University of Sydney experts are warning all dog owners in the inner city andthe inner west to have their dog vaccinated against leptospirosis and to stayaway from rat baits.
1. Get your dog vaccinated
The current recommendation is for all dog owners in inner Sydney and the innerwest to have their dog vaccinated at their local vet. The specific suburbswhere leptospirosis has been reported are Surry Hills, Glebe and Darlinghurst.Call your vet for advice as some dogs should not be vaccinated.
2. Keep your dog on a lead
“We are advising dog owners to walk their dog on a lead in the affectedareas,” said Dr Anne Fawcett, from the School of Veterinary Science. “Thefatal bacterial infection is spread by rats and other rodents. Dogs can becomeinfected by direct contact (from a rat bite or from eating a rat) and indirectcontact (drinking urine-contaminated water or licking contaminated soil).”
3. Know the early signs of illness
Leptospirosis is a bacterial infection that can cause acute kidney failure andliver disease in dogs. The early signs can be vague – look for fever,lethargy, loss of appetite, vomiting, diarrhea, or a soft cough. If you areworried, go to the vet early.
4. Keep your dog away from rat baits
The City of Sydney plans to double the number of rat baits in the inner cityand inner west. Rat baits are toxic to dogs. “Thousands of dogs in NSW areaffected by rat bait ingestion every year and this can be fatal,” said Dr AnneFawcett, in the School of Veterinary Science. “If you see your dog eat ratbait seek veterinary attention immediately, as your vet may be able to inducevomiting. Keep your dog on a lead in the vicinity of rat baits. Some dogs areincredibly persistent with chewing and getting things out of containers. It isvery important to exercise caution. Do not walk a dog off-leash in affectedareas or in the vicinity of rat baits.”
5. Avoid rat baits in your home
Avoid putting rat baits in the home or backyard without veterinary advice. Thelast thing you want is your dog coming across a bait and mistaking it for atreat or toy.
6. Know the early signs of rat bait poisoning
“If you see your dog eat rat bait seek veterinary attention immediately, asyour vet may be able to induce vomiting,” says Dr Fawcett. “Signs of rat baittoxicity include weakness, fatigue, pale gums, bruising and coughing. There isan antidote which is most effective if given early.”
7. Aim to reduce rats around the home and garden
Make sure you don’t leave food outside, including pet food. Remember that ratscan chew and eat anything. Secure all rubbish in bins with a tightly-fittedlid and restrict access to compost. “Pest control works best when neighboursjoin in to control over a big area,” says conservation biologist ProfessorPeter Banks, from the School of Life and Environmental Sciences. “The otherissue is BBQs. Rats can get in and access the fat trays. Keeping your outdoorBBQ clean is a good idea. Having pets makes no difference. Rats are notdeterred by cats or dogs.”
Rats in the garden
Brown rats in inner city Sydney. Residents can make their yard less attractiveto rats by securing all rubbish in closed bins, keeping a lid on compost andavoid leaving pet food out at night.
Rat problem in Sydney
Six confirmed cases of leptospirosis in the inner west have been reported. Allthe dogs died or were euthanased. While it is thought that the recent outbreakcould be due to major construction occurring in Sydney and therefore increasedexposure to rats and contamination of subterranean water, the current sourceof infection and the strain of bacteria involved is unknown.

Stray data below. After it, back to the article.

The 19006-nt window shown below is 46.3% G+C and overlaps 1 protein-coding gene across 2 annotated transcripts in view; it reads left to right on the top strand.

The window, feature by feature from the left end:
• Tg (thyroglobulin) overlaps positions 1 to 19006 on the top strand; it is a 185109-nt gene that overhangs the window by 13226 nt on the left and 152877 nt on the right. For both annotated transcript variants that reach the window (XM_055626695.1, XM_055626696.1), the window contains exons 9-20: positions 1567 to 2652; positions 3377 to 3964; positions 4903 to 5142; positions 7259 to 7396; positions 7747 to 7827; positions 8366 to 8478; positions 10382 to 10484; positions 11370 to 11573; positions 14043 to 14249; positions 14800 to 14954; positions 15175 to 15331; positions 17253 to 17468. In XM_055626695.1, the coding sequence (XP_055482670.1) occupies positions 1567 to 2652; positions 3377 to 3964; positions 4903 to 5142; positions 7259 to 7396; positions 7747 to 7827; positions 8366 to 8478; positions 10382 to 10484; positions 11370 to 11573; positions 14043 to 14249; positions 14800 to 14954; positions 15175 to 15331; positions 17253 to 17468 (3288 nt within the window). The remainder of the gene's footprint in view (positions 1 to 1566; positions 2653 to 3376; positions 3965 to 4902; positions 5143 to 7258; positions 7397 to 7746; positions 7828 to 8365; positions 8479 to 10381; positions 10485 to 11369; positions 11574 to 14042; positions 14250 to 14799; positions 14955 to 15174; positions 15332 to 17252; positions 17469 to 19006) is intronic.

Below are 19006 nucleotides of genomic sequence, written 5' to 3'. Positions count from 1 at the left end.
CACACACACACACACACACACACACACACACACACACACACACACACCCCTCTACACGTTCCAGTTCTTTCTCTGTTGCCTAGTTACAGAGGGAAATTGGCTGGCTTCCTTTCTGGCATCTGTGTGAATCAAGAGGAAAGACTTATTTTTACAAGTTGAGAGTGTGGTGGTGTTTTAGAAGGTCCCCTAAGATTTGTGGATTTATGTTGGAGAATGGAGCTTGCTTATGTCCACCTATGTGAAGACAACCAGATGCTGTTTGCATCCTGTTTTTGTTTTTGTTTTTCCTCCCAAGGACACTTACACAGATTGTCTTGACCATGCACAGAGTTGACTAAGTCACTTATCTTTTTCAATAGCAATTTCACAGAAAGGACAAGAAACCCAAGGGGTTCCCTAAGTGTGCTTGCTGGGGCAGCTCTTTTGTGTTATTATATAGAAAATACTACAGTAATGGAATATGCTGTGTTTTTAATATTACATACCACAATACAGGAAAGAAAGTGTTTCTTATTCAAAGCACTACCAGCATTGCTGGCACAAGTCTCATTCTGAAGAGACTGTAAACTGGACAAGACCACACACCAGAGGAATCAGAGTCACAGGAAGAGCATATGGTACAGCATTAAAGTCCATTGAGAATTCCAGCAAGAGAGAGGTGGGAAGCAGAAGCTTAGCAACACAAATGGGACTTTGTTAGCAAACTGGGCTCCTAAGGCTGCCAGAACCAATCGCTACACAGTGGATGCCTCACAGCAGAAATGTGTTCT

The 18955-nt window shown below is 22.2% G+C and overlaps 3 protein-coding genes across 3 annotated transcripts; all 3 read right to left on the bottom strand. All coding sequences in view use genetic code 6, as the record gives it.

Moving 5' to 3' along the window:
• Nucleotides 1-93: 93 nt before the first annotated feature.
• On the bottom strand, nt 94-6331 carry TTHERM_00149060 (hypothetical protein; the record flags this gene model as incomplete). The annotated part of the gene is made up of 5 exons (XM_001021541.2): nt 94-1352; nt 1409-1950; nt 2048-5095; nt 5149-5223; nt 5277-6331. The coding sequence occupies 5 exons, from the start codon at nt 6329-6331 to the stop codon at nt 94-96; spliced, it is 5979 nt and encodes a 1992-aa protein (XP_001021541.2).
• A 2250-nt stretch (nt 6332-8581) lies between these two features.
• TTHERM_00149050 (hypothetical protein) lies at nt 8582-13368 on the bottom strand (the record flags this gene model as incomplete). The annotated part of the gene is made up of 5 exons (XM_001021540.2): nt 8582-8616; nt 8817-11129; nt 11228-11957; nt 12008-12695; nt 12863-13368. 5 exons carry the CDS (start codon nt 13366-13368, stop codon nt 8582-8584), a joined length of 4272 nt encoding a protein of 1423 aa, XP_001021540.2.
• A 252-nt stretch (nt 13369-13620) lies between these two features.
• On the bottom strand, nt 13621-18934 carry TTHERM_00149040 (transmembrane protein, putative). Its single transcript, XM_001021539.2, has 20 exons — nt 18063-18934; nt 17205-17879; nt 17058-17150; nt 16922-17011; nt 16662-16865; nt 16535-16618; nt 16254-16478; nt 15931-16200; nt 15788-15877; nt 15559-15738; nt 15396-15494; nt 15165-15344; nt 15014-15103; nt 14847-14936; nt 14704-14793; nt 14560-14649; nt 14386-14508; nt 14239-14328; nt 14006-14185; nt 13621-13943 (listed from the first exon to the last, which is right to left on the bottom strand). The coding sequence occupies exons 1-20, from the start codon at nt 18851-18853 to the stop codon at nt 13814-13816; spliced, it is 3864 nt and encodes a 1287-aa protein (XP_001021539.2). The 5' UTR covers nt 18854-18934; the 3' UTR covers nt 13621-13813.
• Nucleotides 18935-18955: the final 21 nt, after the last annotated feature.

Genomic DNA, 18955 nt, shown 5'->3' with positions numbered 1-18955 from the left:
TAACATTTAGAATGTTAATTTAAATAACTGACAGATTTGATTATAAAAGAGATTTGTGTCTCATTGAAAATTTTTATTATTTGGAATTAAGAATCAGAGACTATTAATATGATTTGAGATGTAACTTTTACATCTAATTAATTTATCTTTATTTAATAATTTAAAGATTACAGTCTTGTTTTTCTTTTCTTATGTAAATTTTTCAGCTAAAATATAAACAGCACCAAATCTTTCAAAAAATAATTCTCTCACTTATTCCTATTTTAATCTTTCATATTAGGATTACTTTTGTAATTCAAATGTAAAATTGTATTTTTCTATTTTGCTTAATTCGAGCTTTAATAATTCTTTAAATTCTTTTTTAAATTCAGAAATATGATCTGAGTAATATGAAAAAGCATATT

The City of Sydney has confirmed it will double the number of rat baitstations in public areas and increase rat monitoring after the outbreak ofleptospirosis, which can be fatal for dogs. However, University of Sydneyexperts are warning rat baits can also be toxic to dogs.
What rat is that?
Conservation biologist Professor Peter Banks, from the School of Life andEnvironmental Sciences, said there are two main species of rat in Sydney: thebrown rat, Rattus norvegicus , also known as the Norway rat and the blackrat Rattus rattus , also known as the ship rat or roof rat.
“Both have global distributions, spread by European explorers on ships. Blackrats are by far the most common in Sydney as a whole, including in bushlandareas as well as urban, while the brown rats more common in the inner city.”
Professor Banks is concerned that rat baits also kill our native Australianrats. “We have more than 60 species of native rat in Australia,” ProfessorBanks said.
“This includes the water rat or Rakali (indigenous name) Hydromyschrysogaster which can be up to one kilogram and is in Sydney harbour andforeshore areas. Unfortunately, they can also be killed by baiting campaigns –so care should be taken when considering pest rat control near to waterways toprotect this species.”
Dr Christine Griebsch, Senior Lecturer in Small Animal Medicine, from theSchool of Veterinary Science, has issued an alert to all vets to contact theirclients in the area to encourage them to bring their dogs in for leptospirosisvaccination. If you are concerned contact your local vet.
Subject to ethics approval, the University of Sydney plans to undertake astudy to determine which strains of bacteria are involved and if there is anyspecific source of infection which can be identified.
“The recent outbreak of leptospirosis poses not only a risk to unvaccinateddogs but also to their owners,” Dr Griebsch said. “This research project willenable us to identify the causative bacterial strain and begin to investigatethe epidemiology of this outbreak which is essential for an effectivepreventative plan.”
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